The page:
CARLSON: You've got to love...

SHAPIRO: ...A spider has eight legs, not six.

BARBER: Oh, wow. He's schooling us.

CARLSON: Oh, you're on it.

SHAPIRO: It is an arachnid.

CARLSON: But you do got to love a soot broom.

SHAPIRO: Yeah, I like that.

CARLSON: Yeah. So researchers at the Frost Entomological Museum at Penn State analyzed thousands of haiku written over centuries in English or translated into English that referenced arthropods. So that includes insects and other animals with jointed appendages...

BARBER: See?

CARLSON: ...And exoskeletons.

SHAPIRO: Like crayfish.

CARLSON: And they wanted to see what arthropods get referenced the most and which ones get sadly overlooked.

SHAPIRO: Which arthropod is the winner?

BARBER: So the researchers published the results of their study this week in PLOS One, and they found that - maybe no surprise - the lepidoptera group...

SHAPIRO: Oh, butterflies and moths. Yeah.

BARBER: ...Yeah - get referenced the most. Here's another haiku from Issa.

(Reading) Fresh scooped mud from the little ditch, a little flitting butterfly.

CARLSON: And the paper also tracked which behaviors get referenced, and for butterflies, it was flight or flitting. One of the researchers, Andrew Deans, told us butterflies often engage in a behavior called puddling, where they suck up liquids from, like, mud or riverbanks for the salt and amino acids. So that could be what this haiku Gina just read is capturing.

SHAPIRO: You know, I've seen butterflies do that and never known why. Now I know.

CARLSON: There you go.

SHAPIRO: All right. Which arthropods get sadly overlooked?

BARBER: So aquatic arthropods...

SHAPIRO: Aw, like the crayfish.

BARBER: (Laughter) So, for example, the study cites aquatic insects that live part of their life cycle in water, like caddisflies or stoneflies. And they're very common, and they're important to the ecosystem. But they found few or zero references to them in the haikus they looked at.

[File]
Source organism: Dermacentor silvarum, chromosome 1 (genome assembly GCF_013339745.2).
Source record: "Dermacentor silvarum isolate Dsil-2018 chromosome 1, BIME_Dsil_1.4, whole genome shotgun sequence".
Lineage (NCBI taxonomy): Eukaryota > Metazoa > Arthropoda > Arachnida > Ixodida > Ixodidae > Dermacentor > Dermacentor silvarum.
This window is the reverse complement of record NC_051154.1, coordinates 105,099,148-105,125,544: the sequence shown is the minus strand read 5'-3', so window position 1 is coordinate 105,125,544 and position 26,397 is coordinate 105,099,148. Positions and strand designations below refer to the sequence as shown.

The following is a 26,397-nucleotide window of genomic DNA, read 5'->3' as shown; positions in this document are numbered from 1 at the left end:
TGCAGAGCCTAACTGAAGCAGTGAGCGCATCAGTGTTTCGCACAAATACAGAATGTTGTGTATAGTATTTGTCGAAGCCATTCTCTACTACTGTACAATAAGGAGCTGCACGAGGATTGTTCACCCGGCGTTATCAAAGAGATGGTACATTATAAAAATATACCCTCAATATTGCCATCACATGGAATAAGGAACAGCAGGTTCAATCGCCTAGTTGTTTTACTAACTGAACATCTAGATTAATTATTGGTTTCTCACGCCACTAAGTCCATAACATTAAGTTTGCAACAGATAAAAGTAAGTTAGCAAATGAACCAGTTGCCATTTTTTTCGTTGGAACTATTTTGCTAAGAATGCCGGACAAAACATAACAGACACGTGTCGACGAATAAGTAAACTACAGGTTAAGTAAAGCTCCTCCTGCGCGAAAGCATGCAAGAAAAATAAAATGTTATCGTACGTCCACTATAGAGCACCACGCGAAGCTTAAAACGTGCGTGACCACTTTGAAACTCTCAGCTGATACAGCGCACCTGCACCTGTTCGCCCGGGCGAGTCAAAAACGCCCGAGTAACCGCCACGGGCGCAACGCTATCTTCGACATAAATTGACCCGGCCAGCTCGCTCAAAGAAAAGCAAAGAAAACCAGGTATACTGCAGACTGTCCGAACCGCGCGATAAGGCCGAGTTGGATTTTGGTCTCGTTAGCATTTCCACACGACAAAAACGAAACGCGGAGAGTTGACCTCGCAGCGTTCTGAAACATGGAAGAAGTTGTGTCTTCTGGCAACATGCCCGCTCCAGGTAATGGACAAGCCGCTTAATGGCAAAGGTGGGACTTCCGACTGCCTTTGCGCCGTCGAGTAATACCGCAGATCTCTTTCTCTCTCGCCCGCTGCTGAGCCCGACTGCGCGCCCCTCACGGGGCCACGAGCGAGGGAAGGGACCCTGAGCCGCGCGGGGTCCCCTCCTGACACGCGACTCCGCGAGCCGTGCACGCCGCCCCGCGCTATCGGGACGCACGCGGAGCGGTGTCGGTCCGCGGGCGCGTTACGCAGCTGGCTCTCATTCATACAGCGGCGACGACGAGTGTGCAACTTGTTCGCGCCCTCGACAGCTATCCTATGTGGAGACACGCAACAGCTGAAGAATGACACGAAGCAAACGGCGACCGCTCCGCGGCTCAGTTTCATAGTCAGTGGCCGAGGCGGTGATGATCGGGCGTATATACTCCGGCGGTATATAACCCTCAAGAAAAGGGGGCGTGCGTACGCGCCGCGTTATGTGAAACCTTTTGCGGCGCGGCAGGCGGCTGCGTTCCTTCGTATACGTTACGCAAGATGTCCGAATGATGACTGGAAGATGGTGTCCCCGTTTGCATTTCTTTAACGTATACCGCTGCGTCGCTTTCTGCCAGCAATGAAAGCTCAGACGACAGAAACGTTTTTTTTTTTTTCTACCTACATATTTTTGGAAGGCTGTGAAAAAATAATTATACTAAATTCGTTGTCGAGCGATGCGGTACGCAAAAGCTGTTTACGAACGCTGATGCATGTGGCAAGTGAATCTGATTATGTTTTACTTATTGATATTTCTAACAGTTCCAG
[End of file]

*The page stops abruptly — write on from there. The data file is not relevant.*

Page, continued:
CARLSON: But, Ari, you are in luck. The Frost Entomological Museum is holding its annual Hexapod Haiku Challenge right now. It's free and anyone can enter. And a special category this year is aquatic arthropods, so you can really be the one to make sure stoneflies and crayfish, if you want, finally get their due.

SHAPIRO: True story - when I was a kid, I won a poetry contest...

CARLSON: (Laughter) What?

SHAPIRO: ...With the Oregon Zoo where you had to write a poem about one of the animals at the zoo. So I think...

CARLSON: What animal?

SHAPIRO: I wrote about the hippopotamus, which is not easy to rhyme with.

(LAUGHTER)

SHAPIRO: Regina Barber and Rachel Carlson from NPR's science podcast Short Wave, where you can learn about new discoveries, everyday mysteries and the science behind the headlines. Thanks.

BARBER: Thank you, Ari.

CARLSON: Thank you.

(SOUNDBITE OF MUSIC) Transcript provided by NPR, Copyright NPR.

NPR transcripts are created on a rush deadline by an NPR contractor. This text may not be in its final form and may be updated or revised in the future. Accuracy and availability may vary. The authoritative record of NPR’s programming is the audio record.

Rachel Carlson
Rachel Carlson (she/her) is a production assistant at Short Wave, NPR's science podcast. She gets to do a bit of everything: researching, sourcing, writing, fact-checking and cutting episodes.
Regina G. Barber
Regina G. Barber is Short Wave's Scientist in Residence. She contributes original reporting on STEM and guest hosts the show.